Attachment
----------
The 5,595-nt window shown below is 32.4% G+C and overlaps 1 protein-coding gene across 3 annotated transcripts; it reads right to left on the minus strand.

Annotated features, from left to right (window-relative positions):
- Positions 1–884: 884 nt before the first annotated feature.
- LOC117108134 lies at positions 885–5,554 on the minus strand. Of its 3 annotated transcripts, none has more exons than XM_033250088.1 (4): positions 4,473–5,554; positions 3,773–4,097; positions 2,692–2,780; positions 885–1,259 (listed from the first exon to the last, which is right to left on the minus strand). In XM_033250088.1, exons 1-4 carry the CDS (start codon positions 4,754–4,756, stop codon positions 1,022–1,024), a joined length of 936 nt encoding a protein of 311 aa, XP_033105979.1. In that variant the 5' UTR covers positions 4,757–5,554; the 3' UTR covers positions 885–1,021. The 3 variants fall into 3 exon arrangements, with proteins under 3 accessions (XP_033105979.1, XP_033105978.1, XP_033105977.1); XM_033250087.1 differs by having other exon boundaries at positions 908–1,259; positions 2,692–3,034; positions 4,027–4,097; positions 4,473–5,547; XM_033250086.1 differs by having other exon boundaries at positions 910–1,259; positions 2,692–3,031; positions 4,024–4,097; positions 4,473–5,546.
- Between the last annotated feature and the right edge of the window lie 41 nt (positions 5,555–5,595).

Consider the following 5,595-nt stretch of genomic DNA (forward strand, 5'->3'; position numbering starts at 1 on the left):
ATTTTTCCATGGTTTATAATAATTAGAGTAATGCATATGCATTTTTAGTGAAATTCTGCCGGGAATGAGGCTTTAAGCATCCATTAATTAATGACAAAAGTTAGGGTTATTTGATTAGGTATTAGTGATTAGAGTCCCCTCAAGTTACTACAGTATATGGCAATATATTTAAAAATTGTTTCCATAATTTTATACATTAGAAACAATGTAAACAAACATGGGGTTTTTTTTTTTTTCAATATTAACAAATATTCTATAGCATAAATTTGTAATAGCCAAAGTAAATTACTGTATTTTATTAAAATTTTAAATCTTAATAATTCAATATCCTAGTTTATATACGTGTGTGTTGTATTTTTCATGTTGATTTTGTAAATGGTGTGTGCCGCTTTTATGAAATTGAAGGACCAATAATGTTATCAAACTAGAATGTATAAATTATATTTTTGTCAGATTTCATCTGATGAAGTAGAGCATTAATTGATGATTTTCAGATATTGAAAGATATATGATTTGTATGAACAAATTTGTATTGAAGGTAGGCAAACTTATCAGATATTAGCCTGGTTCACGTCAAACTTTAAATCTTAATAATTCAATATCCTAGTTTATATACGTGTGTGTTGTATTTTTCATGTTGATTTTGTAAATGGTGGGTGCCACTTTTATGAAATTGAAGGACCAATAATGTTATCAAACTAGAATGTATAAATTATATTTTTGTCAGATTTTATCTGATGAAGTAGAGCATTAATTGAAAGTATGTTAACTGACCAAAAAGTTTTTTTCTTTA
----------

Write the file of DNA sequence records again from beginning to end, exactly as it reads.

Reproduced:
The 5,595-nt window shown below is 32.4% G+C and overlaps 1 protein-coding gene across 3 annotated transcripts; it reads right to left on the minus strand.

Annotated features, from left to right (window-relative positions):
- Positions 1–884: 884 nt before the first annotated feature.
- LOC117108134 lies at positions 885–5,554 on the minus strand. Of its 3 annotated transcripts, none has more exons than XM_033250088.1 (4): positions 4,473–5,554; positions 3,773–4,097; positions 2,692–2,780; positions 885–1,259 (listed from the first exon to the last, which is right to left on the minus strand). In XM_033250088.1, exons 1-4 carry the CDS (start codon positions 4,754–4,756, stop codon positions 1,022–1,024), a joined length of 936 nt encoding a protein of 311 aa, XP_033105979.1. In that variant the 5' UTR covers positions 4,757–5,554; the 3' UTR covers positions 885–1,021. The 3 variants fall into 3 exon arrangements, with proteins under 3 accessions (XP_033105979.1, XP_033105978.1, XP_033105977.1); XM_033250087.1 differs by having other exon boundaries at positions 908–1,259; positions 2,692–3,034; positions 4,027–4,097; positions 4,473–5,547; XM_033250086.1 differs by having other exon boundaries at positions 910–1,259; positions 2,692–3,031; positions 4,024–4,097; positions 4,473–5,546.
- Between the last annotated feature and the right edge of the window lie 41 nt (positions 5,555–5,595).

Consider the following 5,595-nt stretch of genomic DNA (forward strand, 5'->3'; position numbering starts at 1 on the left):
ATTTTTCCATGGTTTATAATAATTAGAGTAATGCATATGCATTTTTAGTGAAATTCTGCCGGGAATGAGGCTTTAAGCATCCATTAATTAATGACAAAAGTTAGGGTTATTTGATTAGGTATTAGTGATTAGAGTCCCCTCAAGTTACTACAGTATATGGCAATATATTTAAAAATTGTTTCCATAATTTTATACATTAGAAACAATGTAAACAAACATGGGGTTTTTTTTTTTTTCAATATTAACAAATATTCTATAGCATAAATTTGTAATAGCCAAAGTAAATTACTGTATTTTATTAAAATTTTAAATCTTAATAATTCAATATCCTAGTTTATATACGTGTGTGTTGTATTTTTCATGTTGATTTTGTAAATGGTGTGTGCCGCTTTTATGAAATTGAAGGACCAATAATGTTATCAAACTAGAATGTATAAATTATATTTTTGTCAGATTTCATCTGATGAAGTAGAGCATTAATTGATGATTTTCAGATATTGAAAGATATATGATTTGTATGAACAAATTTGTATTGAAGGTAGGCAAACTTATCAGATATTAGCCTGGTTCACGTCAAACTTTAAATCTTAATAATTCAATATCCTAGTTTATATACGTGTGTGTTGTATTTTTCATGTTGATTTTGTAAATGGTGGGTGCCACTTTTATGAAATTGAAGGACCAATAATGTTATCAAACTAGAATGTATAAATTATATTTTTGTCAGATTTTATCTGATGAAGTAGAGCATTAATTGAAAGTATGTTAACTGACCAAAAAGTTTTTTTCTTTA